In case you thought the special House committee investigating the Benghazi attack is a waste of time, think again. It was inquiries from that panel that led to the discovery of the fact that Hillary Clinton only used a private email account during her time as secretary of state. This revelation is, to understate the matter, a very curious business. Though not the first such cabinet official to use a private account, she appears to be the first to only use one, a violation of federal regulations that require all such communications to be preserved. At the very least this is the sort of thing that will fuel the imaginations and the energy of conspiracy theorists. But even those of us who are not afflicted by Clinton derangement syndrome (the forerunner of the syndromes that have popped up since then in reaction to the presidencies of George W. Bush and Barack Obama), the existence of untold numbers of emails that may never see the light of day raises some serious questions about her lack of transparency. But in a political career that has always blurred the line between personal and public, Clinton must also be prepared to answer even more worrisome queries about possible connections between her husband’s fundraising from foreign powers and her conduct in office and future plans for the presidency.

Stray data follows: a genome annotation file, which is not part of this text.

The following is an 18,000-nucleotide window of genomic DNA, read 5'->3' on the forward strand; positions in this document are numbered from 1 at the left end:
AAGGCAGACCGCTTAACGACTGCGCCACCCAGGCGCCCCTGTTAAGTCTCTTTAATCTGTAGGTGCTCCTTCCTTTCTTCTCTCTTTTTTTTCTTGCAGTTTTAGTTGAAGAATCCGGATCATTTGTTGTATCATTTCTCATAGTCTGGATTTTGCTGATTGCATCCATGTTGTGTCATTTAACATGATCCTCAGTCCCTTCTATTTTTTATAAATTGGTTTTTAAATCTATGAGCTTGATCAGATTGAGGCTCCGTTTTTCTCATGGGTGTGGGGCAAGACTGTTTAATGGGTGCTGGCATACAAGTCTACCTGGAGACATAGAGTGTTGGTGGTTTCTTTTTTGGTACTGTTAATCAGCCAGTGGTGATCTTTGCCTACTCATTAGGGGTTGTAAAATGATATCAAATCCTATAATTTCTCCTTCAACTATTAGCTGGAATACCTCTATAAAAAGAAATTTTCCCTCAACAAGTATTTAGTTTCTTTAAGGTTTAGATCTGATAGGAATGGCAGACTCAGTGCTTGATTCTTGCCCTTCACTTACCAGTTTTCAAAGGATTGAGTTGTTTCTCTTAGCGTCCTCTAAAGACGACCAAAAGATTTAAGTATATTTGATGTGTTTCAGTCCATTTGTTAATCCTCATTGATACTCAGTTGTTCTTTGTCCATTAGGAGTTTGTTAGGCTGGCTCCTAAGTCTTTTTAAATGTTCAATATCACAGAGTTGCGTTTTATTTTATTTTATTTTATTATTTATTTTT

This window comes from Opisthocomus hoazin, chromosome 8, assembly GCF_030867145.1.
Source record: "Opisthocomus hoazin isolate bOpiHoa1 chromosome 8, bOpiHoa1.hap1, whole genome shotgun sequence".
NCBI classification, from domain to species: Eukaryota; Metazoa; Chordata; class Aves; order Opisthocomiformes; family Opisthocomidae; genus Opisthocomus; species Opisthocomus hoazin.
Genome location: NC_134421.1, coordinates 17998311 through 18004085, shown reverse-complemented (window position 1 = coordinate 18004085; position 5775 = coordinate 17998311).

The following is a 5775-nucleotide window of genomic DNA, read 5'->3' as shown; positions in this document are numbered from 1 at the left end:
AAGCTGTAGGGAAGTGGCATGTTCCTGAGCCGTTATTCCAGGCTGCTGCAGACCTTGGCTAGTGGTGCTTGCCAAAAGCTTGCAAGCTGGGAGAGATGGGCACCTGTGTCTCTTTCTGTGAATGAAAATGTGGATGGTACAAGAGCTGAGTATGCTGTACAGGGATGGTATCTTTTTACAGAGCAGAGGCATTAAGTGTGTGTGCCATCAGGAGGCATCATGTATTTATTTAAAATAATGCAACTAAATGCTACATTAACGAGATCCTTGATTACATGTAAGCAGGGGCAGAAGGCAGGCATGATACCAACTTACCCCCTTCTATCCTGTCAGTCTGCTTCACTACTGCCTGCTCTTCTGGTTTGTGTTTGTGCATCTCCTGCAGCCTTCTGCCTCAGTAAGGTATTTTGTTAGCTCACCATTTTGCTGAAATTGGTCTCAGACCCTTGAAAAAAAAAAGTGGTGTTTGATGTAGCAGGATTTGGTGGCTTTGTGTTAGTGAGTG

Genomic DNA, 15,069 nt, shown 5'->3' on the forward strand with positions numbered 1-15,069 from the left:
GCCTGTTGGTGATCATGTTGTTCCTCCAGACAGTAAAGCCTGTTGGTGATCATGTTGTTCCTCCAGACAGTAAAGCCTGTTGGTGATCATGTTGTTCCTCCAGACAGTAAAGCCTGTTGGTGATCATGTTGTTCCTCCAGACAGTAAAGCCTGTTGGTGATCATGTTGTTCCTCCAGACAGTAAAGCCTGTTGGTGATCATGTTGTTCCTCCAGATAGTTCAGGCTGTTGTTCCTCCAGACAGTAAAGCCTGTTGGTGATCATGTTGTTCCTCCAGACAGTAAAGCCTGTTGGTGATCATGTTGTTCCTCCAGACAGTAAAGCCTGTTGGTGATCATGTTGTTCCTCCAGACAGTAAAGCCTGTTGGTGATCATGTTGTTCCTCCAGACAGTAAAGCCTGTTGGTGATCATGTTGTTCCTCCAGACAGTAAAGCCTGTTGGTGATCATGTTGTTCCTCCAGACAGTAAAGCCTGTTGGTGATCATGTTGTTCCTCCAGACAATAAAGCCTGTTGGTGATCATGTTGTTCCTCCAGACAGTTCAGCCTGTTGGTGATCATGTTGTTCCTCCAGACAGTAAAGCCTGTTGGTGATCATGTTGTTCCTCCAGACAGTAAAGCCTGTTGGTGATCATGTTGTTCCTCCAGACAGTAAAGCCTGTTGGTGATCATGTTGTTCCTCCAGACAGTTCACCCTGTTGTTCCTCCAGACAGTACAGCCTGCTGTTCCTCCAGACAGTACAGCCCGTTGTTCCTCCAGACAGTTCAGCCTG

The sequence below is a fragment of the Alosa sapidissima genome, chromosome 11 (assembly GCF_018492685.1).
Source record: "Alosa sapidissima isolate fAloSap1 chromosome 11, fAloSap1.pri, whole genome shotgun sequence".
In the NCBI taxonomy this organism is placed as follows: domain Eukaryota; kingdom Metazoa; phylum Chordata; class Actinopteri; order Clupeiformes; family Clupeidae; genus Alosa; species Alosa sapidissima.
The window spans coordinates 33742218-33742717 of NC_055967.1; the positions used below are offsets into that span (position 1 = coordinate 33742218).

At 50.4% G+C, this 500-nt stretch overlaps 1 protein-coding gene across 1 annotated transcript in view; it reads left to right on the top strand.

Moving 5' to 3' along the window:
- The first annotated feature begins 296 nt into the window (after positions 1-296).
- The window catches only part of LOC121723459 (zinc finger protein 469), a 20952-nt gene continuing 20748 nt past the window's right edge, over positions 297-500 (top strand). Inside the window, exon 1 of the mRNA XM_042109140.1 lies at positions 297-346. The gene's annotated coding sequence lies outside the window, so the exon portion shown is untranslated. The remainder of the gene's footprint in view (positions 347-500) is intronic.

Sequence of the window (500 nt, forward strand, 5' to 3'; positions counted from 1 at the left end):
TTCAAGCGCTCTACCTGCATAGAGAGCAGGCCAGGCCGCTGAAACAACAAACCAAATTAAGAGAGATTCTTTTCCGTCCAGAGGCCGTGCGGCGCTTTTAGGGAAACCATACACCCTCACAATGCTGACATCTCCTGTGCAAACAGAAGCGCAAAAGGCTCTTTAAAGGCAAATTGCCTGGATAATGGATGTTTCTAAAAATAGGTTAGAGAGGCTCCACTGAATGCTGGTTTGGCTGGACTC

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In case you thought the special House committee investigating the Benghazi attack is a waste of time, think again. It was inquiries from that panel that led to the discovery of the fact that Hillary Clinton only used a private email account during her time as secretary of state. This revelation is, to understate the matter, a very curious business. Though not the first such cabinet official to use a private account, she appears to be the first to only use one, a violation of federal regulations that require all such communications to be preserved. At the very least this is the sort of thing that will fuel the imaginations and the energy of conspiracy theorists. But even those of us who are not afflicted by Clinton derangement syndrome (the forerunner of the syndromes that have popped up since then in reaction to the presidencies of George W. Bush and Barack Obama), the existence of untold numbers of emails that may never see the light of day raises some serious questions about her lack of transparency. But in a political career that has always blurred the line between personal and public, Clinton must also be prepared to answer even more worrisome queries about possible connections between her husband’s fundraising from foreign powers and her conduct in office and future plans for the presidency.